To deliver coherent and timely assistance, we need to work with others to build coordination and inter-operability, to help construct an understanding of humanitarian principles and international standards, norms and mechanisms, so we can work alongside – in partnership – for more effective outcomes. We must reach out to find and replicate best practice, identify promising innovations for the future, while strengthening the best aspects of the response systems that exist today and ensuring that these are inter-operable. No one organization can do this alone, which is why we need to build alliances and networks, in all regions of the world.
Humanitarian response needs to be diverse and inclusive so as to take advantage of all available skills and resources – from local to multilateral, national to regional, public to private. To do this we need to both regionalize and localize action, and facilitate the development of new and dynamic relationships that will mitigate risks caused by disasters, encourage better and more people-centered and contextualized business planning, think through new ways to lessen the impact of crises and to promote as rapid as possible a return to normality, including the quick re-establishment of markets.
OCHA – with its coordinating mandate, principles of neutrality and impartiality, and the convening power of the UN – can help in this effort to connect, convene and support partners who have the ambition and capacity to contribute to humanitarian action. OCHA is custodian of tried and tested humanitarian tools and services provided to partners, such as affected governments, to support response efforts. Many of these are based on an understanding of cooperation where partners feel ownership and a willingness to contribute their expertise while looking to the United Nations to provide a normative framework, coordination and leadership.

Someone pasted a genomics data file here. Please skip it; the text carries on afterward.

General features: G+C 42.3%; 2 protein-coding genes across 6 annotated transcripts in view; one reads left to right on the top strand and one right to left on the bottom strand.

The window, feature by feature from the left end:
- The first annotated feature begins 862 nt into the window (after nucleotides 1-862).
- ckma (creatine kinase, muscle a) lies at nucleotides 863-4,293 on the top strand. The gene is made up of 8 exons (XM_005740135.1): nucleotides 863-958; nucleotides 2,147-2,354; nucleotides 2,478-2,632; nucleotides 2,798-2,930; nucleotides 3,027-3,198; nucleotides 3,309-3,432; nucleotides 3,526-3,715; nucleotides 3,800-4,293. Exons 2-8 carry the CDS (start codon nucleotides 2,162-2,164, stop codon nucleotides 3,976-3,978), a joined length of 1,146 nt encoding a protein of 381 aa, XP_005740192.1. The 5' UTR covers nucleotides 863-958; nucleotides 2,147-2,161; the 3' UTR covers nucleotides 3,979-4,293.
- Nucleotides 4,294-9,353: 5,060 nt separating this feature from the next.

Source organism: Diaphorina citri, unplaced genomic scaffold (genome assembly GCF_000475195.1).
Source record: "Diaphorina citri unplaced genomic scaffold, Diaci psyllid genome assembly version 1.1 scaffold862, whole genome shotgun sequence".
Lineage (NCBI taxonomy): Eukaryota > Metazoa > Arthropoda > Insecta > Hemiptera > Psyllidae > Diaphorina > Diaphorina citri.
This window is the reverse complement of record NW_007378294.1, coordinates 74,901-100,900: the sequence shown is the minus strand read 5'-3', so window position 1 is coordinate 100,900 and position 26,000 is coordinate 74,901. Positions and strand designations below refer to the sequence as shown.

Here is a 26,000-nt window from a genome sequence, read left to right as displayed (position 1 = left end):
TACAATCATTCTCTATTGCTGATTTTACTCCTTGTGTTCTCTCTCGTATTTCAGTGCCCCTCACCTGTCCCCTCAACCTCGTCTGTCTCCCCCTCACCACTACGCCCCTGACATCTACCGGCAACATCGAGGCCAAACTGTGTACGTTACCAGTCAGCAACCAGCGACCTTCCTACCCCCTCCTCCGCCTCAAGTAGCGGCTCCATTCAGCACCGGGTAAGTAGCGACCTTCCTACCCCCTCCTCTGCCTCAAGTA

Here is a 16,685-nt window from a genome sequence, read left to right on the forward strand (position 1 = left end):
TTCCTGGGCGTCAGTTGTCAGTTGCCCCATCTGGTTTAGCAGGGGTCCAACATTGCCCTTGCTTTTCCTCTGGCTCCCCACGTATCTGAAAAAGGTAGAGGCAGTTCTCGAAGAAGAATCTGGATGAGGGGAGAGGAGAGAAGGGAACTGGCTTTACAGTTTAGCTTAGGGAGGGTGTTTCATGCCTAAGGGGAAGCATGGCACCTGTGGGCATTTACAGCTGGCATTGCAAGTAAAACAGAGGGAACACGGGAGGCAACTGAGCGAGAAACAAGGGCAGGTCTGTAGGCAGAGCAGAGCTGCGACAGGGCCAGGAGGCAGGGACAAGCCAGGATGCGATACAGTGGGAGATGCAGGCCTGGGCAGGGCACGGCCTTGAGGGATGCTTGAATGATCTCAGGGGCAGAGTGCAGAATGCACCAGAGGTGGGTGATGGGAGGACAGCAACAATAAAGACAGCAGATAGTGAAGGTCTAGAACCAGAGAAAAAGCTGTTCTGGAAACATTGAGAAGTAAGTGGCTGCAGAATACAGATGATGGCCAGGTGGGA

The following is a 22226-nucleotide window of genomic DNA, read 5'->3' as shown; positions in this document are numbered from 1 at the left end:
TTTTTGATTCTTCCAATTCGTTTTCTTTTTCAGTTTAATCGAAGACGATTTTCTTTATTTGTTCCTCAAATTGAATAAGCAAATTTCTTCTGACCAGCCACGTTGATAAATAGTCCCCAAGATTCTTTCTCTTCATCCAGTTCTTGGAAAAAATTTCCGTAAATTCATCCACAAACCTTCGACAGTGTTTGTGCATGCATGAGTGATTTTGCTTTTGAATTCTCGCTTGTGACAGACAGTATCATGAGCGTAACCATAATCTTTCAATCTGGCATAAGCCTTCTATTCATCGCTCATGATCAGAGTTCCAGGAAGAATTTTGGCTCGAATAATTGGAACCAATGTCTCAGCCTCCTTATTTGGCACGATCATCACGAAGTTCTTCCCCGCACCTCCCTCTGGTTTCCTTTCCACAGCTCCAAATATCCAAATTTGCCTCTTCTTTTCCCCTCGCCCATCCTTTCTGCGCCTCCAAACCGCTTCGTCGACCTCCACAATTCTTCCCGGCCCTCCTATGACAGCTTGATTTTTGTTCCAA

To move forward with stronger partnerships, we need to create a space where we can develop common language around what it is we are trying to do, learn from each other about successes, motivations, standards and, perhaps most importantly, innovation, and work towards new solutions and better humanitarian outcomes for people in need. In the run up to the World Humanitarian Summit, which will be convened in Istanbul by the UN Secretary-General in 2016, OCHA is therefore planning to engage a wide variety of partners to work together on promoting more effective and predictable business engagement in emergency preparedness and response. The output of these consultations will be presented as part of the World Humanitarian Summit (WHS) in 2016.